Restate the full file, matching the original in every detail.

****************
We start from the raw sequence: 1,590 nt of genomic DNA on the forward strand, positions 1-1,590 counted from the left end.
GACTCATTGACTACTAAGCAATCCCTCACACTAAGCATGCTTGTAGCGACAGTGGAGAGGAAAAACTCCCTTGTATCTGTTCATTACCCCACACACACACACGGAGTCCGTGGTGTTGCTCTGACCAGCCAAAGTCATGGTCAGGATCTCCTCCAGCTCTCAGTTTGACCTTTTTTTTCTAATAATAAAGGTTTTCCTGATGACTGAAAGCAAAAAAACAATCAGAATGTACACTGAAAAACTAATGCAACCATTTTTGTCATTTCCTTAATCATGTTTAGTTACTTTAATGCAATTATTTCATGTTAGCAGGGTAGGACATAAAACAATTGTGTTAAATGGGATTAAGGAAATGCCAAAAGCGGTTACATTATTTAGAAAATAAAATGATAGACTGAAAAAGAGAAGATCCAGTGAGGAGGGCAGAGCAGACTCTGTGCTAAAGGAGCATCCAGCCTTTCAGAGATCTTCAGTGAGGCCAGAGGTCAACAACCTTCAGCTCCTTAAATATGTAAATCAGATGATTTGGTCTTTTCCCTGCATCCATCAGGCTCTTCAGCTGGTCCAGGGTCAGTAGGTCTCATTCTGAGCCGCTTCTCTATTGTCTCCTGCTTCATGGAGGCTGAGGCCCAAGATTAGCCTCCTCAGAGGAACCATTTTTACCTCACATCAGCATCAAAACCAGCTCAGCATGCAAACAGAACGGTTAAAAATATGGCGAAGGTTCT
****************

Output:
We start from the raw sequence: 1,590 nt of genomic DNA on the forward strand, positions 1-1,590 counted from the left end.
GACTCATTGACTACTAAGCAATCCCTCACACTAAGCATGCTTGTAGCGACAGTGGAGAGGAAAAACTCCCTTGTATCTGTTCATTACCCCACACACACACACGGAGTCCGTGGTGTTGCTCTGACCAGCCAAAGTCATGGTCAGGATCTCCTCCAGCTCTCAGTTTGACCTTTTTTTTCTAATAATAAAGGTTTTCCTGATGACTGAAAGCAAAAAAACAATCAGAATGTACACTGAAAAACTAATGCAACCATTTTTGTCATTTCCTTAATCATGTTTAGTTACTTTAATGCAATTATTTCATGTTAGCAGGGTAGGACATAAAACAATTGTGTTAAATGGGATTAAGGAAATGCCAAAAGCGGTTACATTATTTAGAAAATAAAATGATAGACTGAAAAAGAGAAGATCCAGTGAGGAGGGCAGAGCAGACTCTGTGCTAAAGGAGCATCCAGCCTTTCAGAGATCTTCAGTGAGGCCAGAGGTCAACAACCTTCAGCTCCTTAAATATGTAAATCAGATGATTTGGTCTTTTCCCTGCATCCATCAGGCTCTTCAGCTGGTCCAGGGTCAGTAGGTCTCATTCTGAGCCGCTTCTCTATTGTCTCCTGCTTCATGGAGGCTGAGGCCCAAGATTAGCCTCCTCAGAGGAACCATTTTTACCTCACATCAGCATCAAAACCAGCTCAGCATGCAAACAGAACGGTTAAAAATATGGCGAAGGTTCT